My findings as a”sugar baby”
The signup process to the site was fairly simple. Stage one is simple data input and your profile photo (I chose one from the lips down and gave a false name and location). Stage two however is when things start to get interesting.
I am asked “what type of lifestyle are you looking for?” followed by “What are your monthly spending habits?” – answers range from I don’t have a set budget to “up to $1,000” (around £800) to the highest amount which is “more than $10,000” (around £8000). I choose a middle ground at “up to $5,000” though it strikes me as an oddly phrased question, as surely the whole point of some women being there is that they want a lifestyle they can’t already afford?
Within an hour of my profile being approved I have messages from three men. One reads “Had a slave boy before? Like submissive men who love to please?” and “Greetings
It would be good to explore an arrangement…”
I find these first responses rather comical, considering they can only see what I look like from the lips down. Though arguably, at 23 years old, 5ft7 and curvy, does the rest really matter to these men, the majority of which are old enough to be my Dad?
The next message is slightly more pleasant, telling me a little about himself and asking what brings me to the site. According to his profile, he has a income of more than £620,000. You can see the temptation of the website for girls right here.
The remaining messages I get are mixed. Some men are single businessmen who are clearly lonely, and seek the companionship of someone more committed than an escort but less than a partner. Others seek relationships. Others are “married but looking” , openly writing about their wives disinterest in sex and travel in their profiles.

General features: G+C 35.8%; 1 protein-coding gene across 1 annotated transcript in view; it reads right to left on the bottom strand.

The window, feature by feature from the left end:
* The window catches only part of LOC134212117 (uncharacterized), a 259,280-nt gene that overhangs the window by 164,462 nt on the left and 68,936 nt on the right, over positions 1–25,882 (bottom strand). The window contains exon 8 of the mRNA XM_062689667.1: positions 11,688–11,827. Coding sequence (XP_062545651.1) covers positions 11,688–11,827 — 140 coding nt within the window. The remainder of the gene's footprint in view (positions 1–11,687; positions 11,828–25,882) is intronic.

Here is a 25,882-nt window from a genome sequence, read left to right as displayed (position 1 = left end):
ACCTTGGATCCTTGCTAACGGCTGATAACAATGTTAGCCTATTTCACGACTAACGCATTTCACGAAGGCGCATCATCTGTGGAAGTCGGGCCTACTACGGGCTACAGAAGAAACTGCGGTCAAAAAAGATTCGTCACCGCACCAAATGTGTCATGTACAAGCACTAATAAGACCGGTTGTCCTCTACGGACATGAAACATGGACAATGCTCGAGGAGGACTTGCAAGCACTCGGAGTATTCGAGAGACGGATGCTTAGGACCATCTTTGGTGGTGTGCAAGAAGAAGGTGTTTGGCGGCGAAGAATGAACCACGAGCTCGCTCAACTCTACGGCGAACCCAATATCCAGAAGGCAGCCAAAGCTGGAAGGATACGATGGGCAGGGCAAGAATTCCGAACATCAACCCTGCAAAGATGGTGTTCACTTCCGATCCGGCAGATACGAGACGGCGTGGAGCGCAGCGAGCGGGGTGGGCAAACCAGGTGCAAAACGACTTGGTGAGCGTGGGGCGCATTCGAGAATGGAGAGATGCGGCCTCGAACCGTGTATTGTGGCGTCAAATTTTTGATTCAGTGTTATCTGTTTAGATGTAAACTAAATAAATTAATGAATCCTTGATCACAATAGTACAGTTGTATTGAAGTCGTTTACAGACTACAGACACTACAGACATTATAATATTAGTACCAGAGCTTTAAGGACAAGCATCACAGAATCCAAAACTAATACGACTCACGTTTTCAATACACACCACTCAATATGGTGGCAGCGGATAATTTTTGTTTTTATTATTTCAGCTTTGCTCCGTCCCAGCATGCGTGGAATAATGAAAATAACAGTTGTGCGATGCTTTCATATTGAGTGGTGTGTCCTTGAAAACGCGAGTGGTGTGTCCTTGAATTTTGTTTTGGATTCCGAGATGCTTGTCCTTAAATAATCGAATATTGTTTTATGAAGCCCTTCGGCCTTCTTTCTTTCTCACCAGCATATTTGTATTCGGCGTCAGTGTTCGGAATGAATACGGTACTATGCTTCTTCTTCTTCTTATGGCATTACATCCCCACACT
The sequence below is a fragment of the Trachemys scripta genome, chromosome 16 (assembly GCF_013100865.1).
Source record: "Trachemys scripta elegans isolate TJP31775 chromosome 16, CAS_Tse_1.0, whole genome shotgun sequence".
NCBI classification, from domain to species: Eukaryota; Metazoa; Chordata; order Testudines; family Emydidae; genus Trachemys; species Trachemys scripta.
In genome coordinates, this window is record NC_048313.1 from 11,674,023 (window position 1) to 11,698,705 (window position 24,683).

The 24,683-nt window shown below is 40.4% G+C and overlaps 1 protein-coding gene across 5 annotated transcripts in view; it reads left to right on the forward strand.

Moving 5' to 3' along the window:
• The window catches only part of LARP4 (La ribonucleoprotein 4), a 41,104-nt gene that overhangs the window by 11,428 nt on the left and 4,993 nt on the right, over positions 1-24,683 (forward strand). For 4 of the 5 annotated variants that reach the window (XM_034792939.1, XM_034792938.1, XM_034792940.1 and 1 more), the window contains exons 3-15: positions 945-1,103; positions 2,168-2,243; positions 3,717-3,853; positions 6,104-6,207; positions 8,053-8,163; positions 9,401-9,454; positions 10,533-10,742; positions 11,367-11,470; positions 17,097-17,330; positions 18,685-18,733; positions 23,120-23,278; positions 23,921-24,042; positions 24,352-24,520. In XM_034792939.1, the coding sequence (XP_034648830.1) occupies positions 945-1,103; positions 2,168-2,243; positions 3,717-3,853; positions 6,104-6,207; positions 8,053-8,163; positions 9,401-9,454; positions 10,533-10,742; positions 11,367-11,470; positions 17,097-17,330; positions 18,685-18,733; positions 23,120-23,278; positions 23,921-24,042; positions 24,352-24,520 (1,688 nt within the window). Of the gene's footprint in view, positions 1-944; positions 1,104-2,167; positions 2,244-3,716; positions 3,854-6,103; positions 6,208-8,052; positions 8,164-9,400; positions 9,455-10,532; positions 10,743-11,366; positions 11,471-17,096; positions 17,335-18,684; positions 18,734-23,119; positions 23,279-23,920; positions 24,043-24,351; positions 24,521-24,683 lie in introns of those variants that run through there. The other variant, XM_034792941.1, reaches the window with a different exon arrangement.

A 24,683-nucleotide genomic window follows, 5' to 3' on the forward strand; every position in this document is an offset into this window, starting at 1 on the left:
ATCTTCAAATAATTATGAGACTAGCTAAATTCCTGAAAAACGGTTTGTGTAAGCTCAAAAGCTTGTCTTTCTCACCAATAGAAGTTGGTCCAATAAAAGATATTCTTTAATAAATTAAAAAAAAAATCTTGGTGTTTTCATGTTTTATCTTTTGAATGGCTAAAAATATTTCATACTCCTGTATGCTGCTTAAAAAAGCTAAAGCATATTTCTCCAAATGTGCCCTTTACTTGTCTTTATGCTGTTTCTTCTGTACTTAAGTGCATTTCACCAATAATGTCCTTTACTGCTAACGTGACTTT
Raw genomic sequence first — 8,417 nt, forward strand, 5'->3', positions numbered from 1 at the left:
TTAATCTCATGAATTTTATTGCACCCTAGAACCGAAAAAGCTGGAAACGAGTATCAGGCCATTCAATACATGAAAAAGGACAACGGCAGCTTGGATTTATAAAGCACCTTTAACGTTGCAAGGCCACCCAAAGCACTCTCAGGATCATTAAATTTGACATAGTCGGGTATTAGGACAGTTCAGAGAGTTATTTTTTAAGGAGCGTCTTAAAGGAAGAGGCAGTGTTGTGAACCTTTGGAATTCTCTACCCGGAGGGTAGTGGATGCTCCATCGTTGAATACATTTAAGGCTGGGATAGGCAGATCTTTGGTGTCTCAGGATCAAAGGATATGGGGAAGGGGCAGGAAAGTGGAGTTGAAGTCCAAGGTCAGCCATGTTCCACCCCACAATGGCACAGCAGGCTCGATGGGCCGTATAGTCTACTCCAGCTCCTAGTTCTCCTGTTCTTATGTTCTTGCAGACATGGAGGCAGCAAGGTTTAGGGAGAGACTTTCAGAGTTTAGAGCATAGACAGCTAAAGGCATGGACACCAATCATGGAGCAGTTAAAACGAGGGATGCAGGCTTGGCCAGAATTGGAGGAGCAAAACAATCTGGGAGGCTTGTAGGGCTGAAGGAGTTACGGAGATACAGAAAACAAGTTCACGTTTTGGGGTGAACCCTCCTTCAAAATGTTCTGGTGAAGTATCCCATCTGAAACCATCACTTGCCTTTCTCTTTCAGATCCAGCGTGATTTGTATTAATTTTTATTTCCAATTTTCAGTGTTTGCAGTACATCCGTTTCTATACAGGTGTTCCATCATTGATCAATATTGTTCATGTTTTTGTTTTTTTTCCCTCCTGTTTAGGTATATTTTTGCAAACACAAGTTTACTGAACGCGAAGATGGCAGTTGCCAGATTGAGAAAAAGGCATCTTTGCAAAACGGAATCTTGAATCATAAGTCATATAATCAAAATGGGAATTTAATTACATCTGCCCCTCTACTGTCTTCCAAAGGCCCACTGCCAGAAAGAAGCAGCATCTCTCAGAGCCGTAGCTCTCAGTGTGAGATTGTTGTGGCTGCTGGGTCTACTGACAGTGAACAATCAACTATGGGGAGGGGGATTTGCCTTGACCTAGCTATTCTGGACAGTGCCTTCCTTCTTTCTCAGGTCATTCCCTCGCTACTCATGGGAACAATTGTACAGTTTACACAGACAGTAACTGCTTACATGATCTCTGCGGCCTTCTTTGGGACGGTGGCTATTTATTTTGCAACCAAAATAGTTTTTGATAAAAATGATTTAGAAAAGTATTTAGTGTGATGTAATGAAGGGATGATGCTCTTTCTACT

The salaries of these “sugar daddies” too range quite drastically. The men have to write down their Net Worth and Annual Income (though many of these are not verified). These can vary from a more modest 30k to over 600k.
But perhaps the most shocking part of the site has to be the “wishlist section”.
This section allows girls to add things they want to their carts for potential suitors to buy – think Versache bags and expensive perfume. Nothing available to buy there is cheap. The fact that, on the homepage, the cart section is headed by text saying “Make sure Daddy gets you the right gift” highlights the creepy sexual undertones of the whole thing. And, it’s worth adding, not one mention of a textbook or another other traditional university aid.
I am, needless to say, harrowed by the whole experience.
My findings as a “sugar daddy”
Looking over the profiles of young, pretty and educated women on this site really saddened me. I know they all have their reasons and are free to make their own choices, but all I could think was “you’re better than this”.
My fake profile was created as a 34 year old man with a yearly salary of £150,000 – and within 15 minutes if my profile being approved I have 11 messaged and 108 members “interested” in me – or rather, my rich, male counterpart. I am amazed, considering I my profile photo, again, only shows appearances from the chin down.
Sadly I can’t read any of these messages without signing up to become a “premium member” – a luxury that would set a member back £59.95 a month. What I really wanted was to get a chance to speak to some of the girls and find out their reasonings. As I couldn’t do that, a quick analysis of their profiles said more than enough.